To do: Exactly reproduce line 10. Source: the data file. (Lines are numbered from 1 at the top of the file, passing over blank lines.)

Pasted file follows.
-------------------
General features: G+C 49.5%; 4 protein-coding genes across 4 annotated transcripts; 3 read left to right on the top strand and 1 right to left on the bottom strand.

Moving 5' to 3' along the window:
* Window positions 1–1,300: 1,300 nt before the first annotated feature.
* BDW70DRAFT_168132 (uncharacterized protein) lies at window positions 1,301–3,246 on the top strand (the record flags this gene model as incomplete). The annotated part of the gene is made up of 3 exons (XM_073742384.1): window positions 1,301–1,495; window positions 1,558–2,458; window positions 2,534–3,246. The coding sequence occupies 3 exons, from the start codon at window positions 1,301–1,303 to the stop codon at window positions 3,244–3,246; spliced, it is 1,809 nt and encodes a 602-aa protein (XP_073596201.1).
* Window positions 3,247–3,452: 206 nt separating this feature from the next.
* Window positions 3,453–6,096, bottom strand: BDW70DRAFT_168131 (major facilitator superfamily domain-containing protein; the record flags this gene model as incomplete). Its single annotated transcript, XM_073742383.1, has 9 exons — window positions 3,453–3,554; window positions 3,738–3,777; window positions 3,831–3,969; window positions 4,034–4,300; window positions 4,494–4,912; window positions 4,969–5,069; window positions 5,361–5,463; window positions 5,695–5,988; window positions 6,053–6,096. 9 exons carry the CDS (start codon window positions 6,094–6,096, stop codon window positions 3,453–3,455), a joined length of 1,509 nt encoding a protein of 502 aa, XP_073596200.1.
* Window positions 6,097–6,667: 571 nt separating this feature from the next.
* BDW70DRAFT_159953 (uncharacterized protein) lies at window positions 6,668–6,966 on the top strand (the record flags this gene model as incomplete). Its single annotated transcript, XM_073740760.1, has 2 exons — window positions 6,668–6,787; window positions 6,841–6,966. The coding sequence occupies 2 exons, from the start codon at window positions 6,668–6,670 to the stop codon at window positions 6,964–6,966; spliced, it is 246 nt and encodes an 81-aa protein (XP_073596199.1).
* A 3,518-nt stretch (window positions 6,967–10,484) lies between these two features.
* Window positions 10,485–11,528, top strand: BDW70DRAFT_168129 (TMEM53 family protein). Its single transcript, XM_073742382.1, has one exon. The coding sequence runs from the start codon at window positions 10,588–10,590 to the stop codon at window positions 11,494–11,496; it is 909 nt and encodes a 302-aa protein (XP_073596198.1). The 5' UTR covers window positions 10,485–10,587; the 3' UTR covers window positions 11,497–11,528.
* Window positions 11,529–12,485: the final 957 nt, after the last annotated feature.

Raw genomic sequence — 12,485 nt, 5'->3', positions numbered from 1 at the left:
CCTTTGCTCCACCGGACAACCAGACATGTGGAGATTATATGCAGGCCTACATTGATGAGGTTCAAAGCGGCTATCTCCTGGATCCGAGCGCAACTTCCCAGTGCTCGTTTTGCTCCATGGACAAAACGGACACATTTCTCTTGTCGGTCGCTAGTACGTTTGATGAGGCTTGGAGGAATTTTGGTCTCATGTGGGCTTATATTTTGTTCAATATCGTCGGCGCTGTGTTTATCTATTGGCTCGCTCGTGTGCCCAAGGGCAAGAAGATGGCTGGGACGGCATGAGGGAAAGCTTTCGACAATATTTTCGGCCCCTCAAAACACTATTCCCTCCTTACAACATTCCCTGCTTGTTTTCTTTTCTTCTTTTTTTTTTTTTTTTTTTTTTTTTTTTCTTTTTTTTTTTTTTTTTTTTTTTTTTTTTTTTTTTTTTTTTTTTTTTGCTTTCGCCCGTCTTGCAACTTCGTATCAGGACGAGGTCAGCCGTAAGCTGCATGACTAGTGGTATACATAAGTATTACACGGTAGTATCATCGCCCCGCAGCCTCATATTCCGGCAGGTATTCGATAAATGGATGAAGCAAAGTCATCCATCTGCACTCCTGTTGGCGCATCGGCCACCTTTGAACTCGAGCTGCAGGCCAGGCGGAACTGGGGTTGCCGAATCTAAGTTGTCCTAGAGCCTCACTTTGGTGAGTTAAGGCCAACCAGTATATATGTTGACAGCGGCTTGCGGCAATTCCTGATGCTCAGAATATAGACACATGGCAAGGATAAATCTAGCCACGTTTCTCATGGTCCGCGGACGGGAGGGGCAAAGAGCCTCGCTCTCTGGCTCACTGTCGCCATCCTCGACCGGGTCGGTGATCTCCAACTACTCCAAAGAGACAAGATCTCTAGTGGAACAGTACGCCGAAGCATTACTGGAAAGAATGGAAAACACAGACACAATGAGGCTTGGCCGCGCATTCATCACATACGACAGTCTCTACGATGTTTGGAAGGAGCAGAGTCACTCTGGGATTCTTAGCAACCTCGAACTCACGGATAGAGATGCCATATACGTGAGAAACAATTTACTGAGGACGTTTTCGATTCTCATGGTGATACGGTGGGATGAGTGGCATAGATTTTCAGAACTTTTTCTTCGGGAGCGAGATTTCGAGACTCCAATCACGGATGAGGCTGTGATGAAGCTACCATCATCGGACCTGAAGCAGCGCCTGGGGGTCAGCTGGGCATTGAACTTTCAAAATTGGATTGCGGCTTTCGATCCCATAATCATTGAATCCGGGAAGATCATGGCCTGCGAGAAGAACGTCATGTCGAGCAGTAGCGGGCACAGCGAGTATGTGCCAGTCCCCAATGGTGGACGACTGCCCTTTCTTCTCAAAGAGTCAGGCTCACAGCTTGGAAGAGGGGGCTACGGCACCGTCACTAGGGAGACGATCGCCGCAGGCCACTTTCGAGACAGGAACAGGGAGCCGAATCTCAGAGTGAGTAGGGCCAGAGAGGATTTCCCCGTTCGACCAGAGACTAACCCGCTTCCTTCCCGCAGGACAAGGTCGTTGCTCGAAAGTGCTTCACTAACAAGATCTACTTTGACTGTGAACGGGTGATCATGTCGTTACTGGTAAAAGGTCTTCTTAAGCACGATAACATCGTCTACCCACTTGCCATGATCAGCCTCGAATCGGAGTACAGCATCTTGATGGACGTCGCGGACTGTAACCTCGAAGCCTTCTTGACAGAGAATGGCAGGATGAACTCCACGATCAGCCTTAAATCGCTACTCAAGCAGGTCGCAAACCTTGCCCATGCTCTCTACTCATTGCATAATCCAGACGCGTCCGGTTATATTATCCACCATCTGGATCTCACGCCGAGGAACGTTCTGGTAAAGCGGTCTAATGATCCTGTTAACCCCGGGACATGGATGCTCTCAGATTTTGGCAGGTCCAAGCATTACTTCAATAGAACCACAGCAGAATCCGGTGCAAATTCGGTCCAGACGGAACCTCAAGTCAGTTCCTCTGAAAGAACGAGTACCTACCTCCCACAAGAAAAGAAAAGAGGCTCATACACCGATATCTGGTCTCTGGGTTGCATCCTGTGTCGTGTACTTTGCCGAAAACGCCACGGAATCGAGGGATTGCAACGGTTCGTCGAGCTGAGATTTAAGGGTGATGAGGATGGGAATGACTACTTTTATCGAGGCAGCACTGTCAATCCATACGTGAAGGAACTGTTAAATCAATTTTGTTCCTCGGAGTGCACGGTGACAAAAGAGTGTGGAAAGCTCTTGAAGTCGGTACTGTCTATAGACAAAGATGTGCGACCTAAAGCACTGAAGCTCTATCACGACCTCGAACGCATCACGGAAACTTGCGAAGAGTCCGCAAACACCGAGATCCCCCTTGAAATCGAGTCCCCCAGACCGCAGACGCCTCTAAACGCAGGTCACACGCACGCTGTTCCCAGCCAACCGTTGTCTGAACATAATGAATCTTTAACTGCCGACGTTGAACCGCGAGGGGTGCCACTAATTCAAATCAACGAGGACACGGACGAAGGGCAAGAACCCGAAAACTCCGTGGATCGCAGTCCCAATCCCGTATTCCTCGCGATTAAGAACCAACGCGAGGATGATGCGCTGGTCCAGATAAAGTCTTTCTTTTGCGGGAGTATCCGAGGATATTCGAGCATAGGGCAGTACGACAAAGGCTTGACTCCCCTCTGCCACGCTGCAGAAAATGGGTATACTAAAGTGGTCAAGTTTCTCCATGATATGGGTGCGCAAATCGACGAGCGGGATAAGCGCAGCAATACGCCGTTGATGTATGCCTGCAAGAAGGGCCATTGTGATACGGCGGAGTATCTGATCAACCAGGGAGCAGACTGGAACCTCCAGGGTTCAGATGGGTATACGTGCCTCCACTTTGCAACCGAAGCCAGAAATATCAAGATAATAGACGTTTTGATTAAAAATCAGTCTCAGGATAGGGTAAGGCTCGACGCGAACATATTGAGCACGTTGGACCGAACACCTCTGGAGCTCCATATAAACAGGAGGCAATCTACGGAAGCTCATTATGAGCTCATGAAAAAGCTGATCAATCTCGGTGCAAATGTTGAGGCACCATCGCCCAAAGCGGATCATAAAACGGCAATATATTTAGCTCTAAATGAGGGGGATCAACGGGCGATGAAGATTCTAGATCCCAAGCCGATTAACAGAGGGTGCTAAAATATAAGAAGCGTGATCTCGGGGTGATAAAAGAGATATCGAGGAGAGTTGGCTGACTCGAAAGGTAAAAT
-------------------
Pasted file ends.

* Window positions 10,485–11,528, top strand: BDW70DRAFT_168129 (TMEM53 family protein). Its single transcript, XM_073742382.1, has one exon. The coding sequence runs from the start codon at window positions 10,588–10,590 to the stop codon at window positions 11,494–11,496; it is 909 nt and encodes a 302-aa protein (XP_073596198.1). The 5' UTR covers window positions 10,485–10,587; the 3' UTR covers window positions 11,497–11,528.